January. Right after the New Year holiday, we went to the Immigration Police office here in Cuenca to obtain my Censo. 'No can do'. They were out of paper. All the offices in Ecuador were out of the special paper the Censos are printed on. However, they expected a supply by January 15. I had a trip to the USA planned for that time, but my attorney ASSURED ME all I needed to travel outside EC was my passport with the current Visa stamp. I did NOT need my Censo. I won't repeat the whole saga here, but you can go back to January of this year in my blog archives and read the bloody mess that ensued when I tried to travel.
In Limbo. January 15 passed. Then, they said February 15. Yeahhhhh, riiiiight. Suddenly, I got an urgent call from my attorney informing me the Immigration Police office found 20 pieces of paper!!! I dropped everything, hopped in a taxi (because my car was still at Chevrolet racking up a $3,400 repair bill) and dashed to the IP offices where others were waiting in line outside the gate (it was lunch hour). Word was out, because several others arrived immediately after me. The officers must've been playing soccer on their lunch hour as they returned in soccer uniforms. At 3pm, they issued small pieces of paper with numbers 1-20 on them. I was #12. I was finished being processed and had my Censo in hand at 5:37pm...they close at 6pm and two other couples were still after me. To help them get processed quicker, I informed them of what questions were asked so they would be prepared ahead of time. I heard later both couples got in under the wire.
BUT. Remember me saying a few paragraphs back that I had 60 days to get my Cedula? Well, the orders for my Cedula were created when my Visa was stamped at the end of December. Because of the Censo paper snafu and the delays it caused, my orders for my Cedula were now EXPIRED!!!! The orders had to be renewed. GAWD....another bureaucratic delay. You would THINK this would be a simple matter that would take only a few days, maybe a week. hahhahaahhaha HAHAHAHAHAHAHAHAHA!!! HAHAHAHAHAHA!!!!!!!!!!!!!!! Oh, that hurt.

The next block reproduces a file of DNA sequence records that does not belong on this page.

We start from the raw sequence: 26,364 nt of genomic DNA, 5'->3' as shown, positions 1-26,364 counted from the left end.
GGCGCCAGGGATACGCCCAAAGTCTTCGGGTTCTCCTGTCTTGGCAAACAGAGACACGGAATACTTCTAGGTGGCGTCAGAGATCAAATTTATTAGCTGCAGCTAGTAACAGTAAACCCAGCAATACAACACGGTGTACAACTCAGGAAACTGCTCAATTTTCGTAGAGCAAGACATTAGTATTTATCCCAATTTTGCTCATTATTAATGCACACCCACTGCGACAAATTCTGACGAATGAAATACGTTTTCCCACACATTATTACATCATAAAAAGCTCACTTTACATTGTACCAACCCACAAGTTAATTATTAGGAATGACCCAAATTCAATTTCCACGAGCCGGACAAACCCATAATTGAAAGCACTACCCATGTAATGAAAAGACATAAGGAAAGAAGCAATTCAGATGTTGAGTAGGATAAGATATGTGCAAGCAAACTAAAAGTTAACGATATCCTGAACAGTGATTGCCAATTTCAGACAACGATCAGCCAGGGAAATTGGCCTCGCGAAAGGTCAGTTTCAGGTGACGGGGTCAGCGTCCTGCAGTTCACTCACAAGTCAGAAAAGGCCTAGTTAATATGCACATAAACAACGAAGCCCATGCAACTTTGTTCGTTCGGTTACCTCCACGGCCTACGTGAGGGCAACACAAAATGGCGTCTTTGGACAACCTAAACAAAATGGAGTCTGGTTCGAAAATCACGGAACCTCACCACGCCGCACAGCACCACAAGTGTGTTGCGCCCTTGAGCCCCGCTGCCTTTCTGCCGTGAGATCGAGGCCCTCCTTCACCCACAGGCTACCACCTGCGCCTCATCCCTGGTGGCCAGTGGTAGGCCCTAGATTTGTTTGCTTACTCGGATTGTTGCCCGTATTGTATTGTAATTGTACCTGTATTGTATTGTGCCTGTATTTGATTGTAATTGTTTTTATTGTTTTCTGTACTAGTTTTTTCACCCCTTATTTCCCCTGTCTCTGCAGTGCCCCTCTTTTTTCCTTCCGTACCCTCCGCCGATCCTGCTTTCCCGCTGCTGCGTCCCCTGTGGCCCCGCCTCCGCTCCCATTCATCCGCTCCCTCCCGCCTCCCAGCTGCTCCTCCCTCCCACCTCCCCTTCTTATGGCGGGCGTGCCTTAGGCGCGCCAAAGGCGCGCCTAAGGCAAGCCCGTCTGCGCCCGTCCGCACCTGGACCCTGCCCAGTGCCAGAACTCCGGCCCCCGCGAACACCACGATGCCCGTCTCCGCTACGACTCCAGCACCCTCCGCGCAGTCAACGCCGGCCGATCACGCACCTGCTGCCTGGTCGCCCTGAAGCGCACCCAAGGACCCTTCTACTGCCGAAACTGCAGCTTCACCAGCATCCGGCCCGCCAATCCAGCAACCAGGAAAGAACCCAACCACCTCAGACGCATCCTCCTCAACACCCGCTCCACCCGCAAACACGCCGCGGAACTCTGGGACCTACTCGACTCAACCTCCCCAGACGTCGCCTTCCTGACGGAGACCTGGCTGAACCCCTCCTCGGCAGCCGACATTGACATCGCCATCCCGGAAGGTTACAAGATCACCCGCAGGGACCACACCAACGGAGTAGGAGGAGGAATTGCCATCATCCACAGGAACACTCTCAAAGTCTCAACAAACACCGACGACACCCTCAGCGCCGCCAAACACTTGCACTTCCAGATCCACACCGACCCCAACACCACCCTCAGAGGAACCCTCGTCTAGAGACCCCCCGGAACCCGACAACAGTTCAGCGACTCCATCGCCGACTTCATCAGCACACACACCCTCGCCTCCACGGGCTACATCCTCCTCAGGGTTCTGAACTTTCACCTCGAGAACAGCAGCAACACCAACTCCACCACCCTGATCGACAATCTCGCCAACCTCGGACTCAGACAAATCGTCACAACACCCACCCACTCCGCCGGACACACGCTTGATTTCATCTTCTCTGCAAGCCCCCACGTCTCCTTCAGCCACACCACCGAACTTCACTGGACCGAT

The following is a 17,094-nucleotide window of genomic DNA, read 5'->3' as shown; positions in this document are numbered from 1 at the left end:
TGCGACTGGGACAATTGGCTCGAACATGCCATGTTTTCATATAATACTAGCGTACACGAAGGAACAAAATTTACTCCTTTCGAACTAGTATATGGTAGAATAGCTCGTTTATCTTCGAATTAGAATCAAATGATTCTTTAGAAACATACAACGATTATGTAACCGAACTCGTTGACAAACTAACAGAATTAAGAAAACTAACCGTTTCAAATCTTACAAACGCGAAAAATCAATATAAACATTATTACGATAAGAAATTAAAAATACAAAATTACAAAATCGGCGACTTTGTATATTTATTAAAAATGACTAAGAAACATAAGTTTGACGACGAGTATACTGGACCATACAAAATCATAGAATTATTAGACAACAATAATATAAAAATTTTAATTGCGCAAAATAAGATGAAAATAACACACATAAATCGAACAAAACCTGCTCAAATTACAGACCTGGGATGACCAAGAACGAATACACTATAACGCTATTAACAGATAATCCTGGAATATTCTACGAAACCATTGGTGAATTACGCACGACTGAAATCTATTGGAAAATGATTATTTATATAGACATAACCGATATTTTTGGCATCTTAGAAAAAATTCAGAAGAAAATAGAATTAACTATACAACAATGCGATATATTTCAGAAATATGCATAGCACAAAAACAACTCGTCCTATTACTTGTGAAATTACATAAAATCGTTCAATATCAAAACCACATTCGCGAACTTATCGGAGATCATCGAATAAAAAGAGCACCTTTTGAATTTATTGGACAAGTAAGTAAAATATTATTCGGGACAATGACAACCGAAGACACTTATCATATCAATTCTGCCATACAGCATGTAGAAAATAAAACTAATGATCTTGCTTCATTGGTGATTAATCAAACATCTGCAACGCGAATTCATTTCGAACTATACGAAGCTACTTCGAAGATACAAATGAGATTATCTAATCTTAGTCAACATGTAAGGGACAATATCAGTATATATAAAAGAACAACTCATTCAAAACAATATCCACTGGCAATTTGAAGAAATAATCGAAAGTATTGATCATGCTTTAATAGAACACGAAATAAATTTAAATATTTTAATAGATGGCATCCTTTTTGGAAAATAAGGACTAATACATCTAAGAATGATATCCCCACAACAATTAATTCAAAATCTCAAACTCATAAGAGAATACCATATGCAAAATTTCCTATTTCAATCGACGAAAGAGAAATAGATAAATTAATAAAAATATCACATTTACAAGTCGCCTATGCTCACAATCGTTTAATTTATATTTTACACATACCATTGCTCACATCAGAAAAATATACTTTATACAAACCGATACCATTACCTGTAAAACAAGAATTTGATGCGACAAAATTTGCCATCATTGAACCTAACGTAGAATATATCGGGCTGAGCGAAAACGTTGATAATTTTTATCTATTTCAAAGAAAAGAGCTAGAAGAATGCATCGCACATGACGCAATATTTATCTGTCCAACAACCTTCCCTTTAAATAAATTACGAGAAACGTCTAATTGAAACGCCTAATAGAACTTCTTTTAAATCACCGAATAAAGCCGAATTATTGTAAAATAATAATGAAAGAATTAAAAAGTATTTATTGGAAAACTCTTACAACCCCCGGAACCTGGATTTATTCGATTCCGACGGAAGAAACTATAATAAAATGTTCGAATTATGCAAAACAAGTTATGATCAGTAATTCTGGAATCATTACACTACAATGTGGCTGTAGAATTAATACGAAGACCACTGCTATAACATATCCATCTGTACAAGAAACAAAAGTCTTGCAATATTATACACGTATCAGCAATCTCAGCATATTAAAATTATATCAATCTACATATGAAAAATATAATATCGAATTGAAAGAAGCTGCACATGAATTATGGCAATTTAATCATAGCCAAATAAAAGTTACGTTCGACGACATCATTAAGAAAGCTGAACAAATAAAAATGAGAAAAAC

Middle of April. I got an email from a friend who's been very baffled at why my VCC (Visa, Censo, Cedula) process has taken over a year and still counting. He applied for his on December 5th and proudly announced to me on April 14th that he was DONE with the entire process. Bitch.
End of April. Finally, my attorneys received renewed orders for my Cedula...two months after the original expired. I was now able to make arrangements to travel to Quito for the final step of this saga.
End of May. I decided to take advantage of the need to go to
by staying extra days there. I missed going to Otavalo and Cotacachi the last time I was up there, so the plan was to drive so I would have my car while there the duration of 6 days. Quito